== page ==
It is against these orders of the Tribunal that these revision petitions have been field and the same ground that was advanced before the department and the Tribunal, namely, that the receipts after May 14, 1957, did not represent agricultural income assessable to tax has again been pressed before us. That is the question which we have to consider in these petitions.
Mr. K. Srinivasan, learned counsel for the assessee, presents the above contention and develop it in the following manner : Under section 3 of the Madras Agricultural Income-tax Act, the tax shall be charged for each financial year in accordance with and subject to the provisions of the Act on the total agricultural income of the previous year of every person. Under section 2(q) of the Act 'person' has been defined to mean 'any individual or association of individuals owning or holding property for himself or for any other...' Reading the two together, it is argued by learned counsel that the person sought to be assessed should be a person who holds land during the year of assessment. Reference is also made to section 10 of the Act by learned counsel which provides for exemption and which is in these terms :
10. 'Nothing contained in this Act shall apply to a person who holds land not exceeding 12. 1/2 standard acres :
Provided that no person who held or holds land during any part of a financial year in excess of the exempted extent shall be entitled to the exemption under this sub-section even though the extent of land held by him during the rest of that financial year may not be in excess of the exempted extent.'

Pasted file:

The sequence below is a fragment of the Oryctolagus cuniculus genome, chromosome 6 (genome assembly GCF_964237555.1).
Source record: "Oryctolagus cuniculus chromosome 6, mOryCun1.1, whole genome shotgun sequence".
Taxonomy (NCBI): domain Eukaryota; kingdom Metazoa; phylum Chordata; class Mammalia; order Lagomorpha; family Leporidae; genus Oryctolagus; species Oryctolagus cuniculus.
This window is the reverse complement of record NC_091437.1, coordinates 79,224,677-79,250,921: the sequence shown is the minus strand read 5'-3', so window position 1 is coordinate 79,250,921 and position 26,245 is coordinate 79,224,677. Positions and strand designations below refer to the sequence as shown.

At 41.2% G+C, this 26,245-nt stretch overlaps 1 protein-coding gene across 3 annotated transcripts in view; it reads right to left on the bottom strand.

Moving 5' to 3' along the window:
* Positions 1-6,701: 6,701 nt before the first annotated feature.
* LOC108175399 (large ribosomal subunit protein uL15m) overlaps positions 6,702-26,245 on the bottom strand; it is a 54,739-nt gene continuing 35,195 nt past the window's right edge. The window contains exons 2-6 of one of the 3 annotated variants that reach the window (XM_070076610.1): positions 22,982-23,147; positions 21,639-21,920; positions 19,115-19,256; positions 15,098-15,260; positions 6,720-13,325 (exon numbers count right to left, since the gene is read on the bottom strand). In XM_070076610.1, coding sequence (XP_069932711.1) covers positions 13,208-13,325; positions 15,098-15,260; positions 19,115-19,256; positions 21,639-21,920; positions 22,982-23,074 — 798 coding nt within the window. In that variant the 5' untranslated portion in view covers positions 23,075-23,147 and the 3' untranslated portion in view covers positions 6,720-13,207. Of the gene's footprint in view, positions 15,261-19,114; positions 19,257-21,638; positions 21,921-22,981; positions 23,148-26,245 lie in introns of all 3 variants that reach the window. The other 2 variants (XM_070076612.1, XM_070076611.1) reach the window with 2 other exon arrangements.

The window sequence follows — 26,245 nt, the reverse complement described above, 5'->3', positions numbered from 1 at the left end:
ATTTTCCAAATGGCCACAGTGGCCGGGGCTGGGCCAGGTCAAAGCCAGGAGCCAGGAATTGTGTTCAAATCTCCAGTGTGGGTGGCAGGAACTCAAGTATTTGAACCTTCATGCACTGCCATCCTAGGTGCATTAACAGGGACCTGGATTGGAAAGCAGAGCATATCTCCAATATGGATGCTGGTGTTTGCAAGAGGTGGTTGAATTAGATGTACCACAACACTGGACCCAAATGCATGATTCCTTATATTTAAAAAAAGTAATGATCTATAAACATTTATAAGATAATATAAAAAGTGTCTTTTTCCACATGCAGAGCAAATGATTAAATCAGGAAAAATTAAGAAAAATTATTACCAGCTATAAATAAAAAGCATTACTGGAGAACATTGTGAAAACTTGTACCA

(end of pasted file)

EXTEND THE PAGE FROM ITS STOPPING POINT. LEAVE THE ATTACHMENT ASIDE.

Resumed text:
Emphasis has been laid by learned counsel on the clause 'to a person who holds land' and the inference is sought to be made from the tense that the person should, before he becomes liable to a charge of agricultural income-tax, be a person who is holding land and not one who has parted with the land. It is also urged that section 23 of the Act, which deals with assessments in cases of transfer or right in land, provides that in the case of such transfers, the transferor and the transferee shall be each assessed in respect of his actual share, if any, of such agricultural income. It is from these provisions that the learned counsel seeks to reach the conclusion that a person, who might have been the owner of the land during the accounting year but who receives agricultural income from such land relevant to the period of his ownership but subsequent to the date when he parted with such ownership, cannot be assessed; the more so, when the method of accounting employed by such a person is on the cash basis. The question is whether this contention is correct.